JPMorgan Chase (NYSE:JPM) reports first quarter 2013 net income of $6.5 billion compared to $4.9 billion in 2012. EPS was $1.59 versus $1.19 last year. Quarterly revenue, at $25.8 billion, was somewhat lower than $26.8 billion last year. The figures include benefits of $650 million and $500 million from reduced mortgage loan reserves on real estate and from reduced credit card loan loss reserves in card services. The bank saw excellent performances across all its businesses and its balance sheet grew stronger with high quality liquid assets of $413 billion, Basel Tier 1 common capital of $143 billion (10.2 percent) and Basel III Tier 1 common ratio of 8.9 percent estimated. Second quarter common stock dividend is boosted to $0.38 from $0.30. The bank is now authorized to repurchase up to $6 billion of common stock effective the second quarter. During the first quarter, the bank repurchased $2.6 billion of common equity. Jamie Dimon, Chairman and Chief Executive Officer, was optimistic about the economy saying it is ”healthy and getting stronger,” but was concerned that “loan growth across the industry has been softer this quarter, although year-on-year growth remained strong. Small businesses remain cautious about the recovery and fiscal uncertainty, and are not investing their capital. However, companies’ balance sheets are much stronger than they were before the financial crisis and small businesses remain well positioned to invest in growth once they decide to.
Wells Fargo (NYSE:WFC) reports Q1 EPS of $0.92 which is better than estimates by $0.03 and revenue of $21.3 billion which falls short of consensus by $0.29 billion. The bank declared a record net income Q1 2013 of $5.2 billion ($0.92 per share) compared to $4.2 billion ($0.75 per share) in the same quarter last year. Revenue was $21.3 billion compared to $21.6 billion in the first quarter 2012. Return on equity improved 145 bps to 13.59 percent. Loans grew by $29.5 billion to $798.1 billion while average core deposits were up by $55.4 billion to $925.9 billion. Credit quality improved with non-performing assets down by $3.8 billion to $22.9 billion. The better credit showing resulted in a loan reserve release of $200 million, pre-tax. Tier 1 common capital under Basel 1 improved by $14.1 billion to $113.6 billion compared to the year ago quarter, with Tier 1 common ratio standing at 10.38 percent as at the end of the quarter.Tier 1 common ratio under Basel III is estimated at 8.39 percent. First quarter dividend is raised to $0.25 per share and the bank repurchased 17 million shares of its common stock. “Our company earned $5.2 billion in first quarter 2013, the highest quarterly profit in our history—another milestone demonstrating how Wells Fargo’s diversified business model continued to produce outstanding results,” said Chief Financial Officer Tim Sloan. “This is our thirteenth consecutive quarter of EPS growth and eighth consecutive quarter of record EPS. Average loans and deposits increased in the quarter, expenses were lower, and credit metrics improved with the net charge-off ratio down to the lowest level since second quarter 2006.”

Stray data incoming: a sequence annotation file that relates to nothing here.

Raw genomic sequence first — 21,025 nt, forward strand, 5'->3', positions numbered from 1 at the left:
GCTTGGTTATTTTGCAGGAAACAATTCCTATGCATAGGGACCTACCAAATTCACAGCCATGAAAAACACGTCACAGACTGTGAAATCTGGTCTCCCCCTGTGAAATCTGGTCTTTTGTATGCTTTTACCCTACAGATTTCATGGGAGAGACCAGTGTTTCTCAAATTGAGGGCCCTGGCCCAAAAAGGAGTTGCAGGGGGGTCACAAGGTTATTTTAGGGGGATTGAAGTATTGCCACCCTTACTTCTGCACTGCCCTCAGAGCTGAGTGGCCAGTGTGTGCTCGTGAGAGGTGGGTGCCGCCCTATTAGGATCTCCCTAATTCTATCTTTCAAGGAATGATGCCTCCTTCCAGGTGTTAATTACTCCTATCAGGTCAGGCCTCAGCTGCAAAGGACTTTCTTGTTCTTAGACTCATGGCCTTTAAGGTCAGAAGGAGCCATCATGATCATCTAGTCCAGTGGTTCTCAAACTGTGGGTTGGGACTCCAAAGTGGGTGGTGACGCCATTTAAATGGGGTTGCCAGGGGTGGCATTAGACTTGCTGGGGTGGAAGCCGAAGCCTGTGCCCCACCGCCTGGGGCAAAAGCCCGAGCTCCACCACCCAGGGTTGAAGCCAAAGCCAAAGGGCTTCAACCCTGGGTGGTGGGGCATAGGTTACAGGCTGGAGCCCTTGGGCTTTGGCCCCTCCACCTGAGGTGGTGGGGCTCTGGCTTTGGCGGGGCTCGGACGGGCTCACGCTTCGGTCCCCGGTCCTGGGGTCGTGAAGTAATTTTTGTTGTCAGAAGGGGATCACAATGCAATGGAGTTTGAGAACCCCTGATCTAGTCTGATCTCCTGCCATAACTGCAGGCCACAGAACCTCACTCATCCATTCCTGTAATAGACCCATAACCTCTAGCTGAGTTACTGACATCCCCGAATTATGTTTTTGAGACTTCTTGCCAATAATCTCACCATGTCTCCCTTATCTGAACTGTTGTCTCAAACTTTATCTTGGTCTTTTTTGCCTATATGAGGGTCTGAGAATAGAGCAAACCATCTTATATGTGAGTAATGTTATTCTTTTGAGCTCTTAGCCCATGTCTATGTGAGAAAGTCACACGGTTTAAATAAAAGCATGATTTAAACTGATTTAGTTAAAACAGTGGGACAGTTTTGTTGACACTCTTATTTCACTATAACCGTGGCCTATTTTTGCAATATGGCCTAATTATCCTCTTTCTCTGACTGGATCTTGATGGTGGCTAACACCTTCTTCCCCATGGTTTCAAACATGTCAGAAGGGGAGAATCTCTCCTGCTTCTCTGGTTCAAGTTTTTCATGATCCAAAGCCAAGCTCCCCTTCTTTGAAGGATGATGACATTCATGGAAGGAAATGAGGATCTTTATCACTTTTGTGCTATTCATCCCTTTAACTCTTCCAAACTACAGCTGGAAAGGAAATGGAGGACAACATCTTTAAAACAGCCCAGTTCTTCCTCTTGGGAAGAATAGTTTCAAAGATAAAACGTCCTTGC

Herbalife (NYSE:HLF) is again in the news for the wrong reasons. A Freedom of Information request to the FTC from Bill Ackman’s Pershing Square resulted in the release of 113 complaints against ‘work-at-home’ schemes that did not turn out as promised – of these over a hundred related to Herbalife. The complainants alleged that after applying to seemingly above-board ‘work at home’ schemes they found themselves being recruited to sell Herbalife products. The company has already been battling allegations, in particular by Bill Ackman, that its business is just an elaborate pyramid scheme. Herbalife responded to the FTC complaints by saying that the number of complaints to the FTC were low considering its size, and that work-at-home entities, “do not work on behalf of Herbalife and the practices are not condoned or encouraged by Herbalife.
Six years after the private equity arm of Morgan Stanley (NYSE:MS) and buyout player Apax Partners took Chicago-based insurance brokerage Hub International private, the two partners are said to be considering selling it in a deal that could be worth about $2 billion. Sources who preferred to remain anonymous and cited by Reuters say that the discussions are at an early stage and no formal sale process has been launched at yet.
Infosys (NASDAQ:INFY) reports revenue of $1.938 billion during its fourth quarter 2013, an annualized growth of 9.4 percent. Net profit fell 4.1 percent year on year to $444 million. Earning per ADS was $0.78 for the quarter down 3.7 percent annualized basis. Liquid assets were $4.4 billion compared to $4.1 billion as at the end of the previous quarter. The software major declared a final dividend of Rs 27 per ADS, about $0.50 per ADS. The firm added 56 new clients and 8,990 employees during the quarter. For the fiscal year 2014, Infosys expects revenue to grow in the range 6 to 10 percent.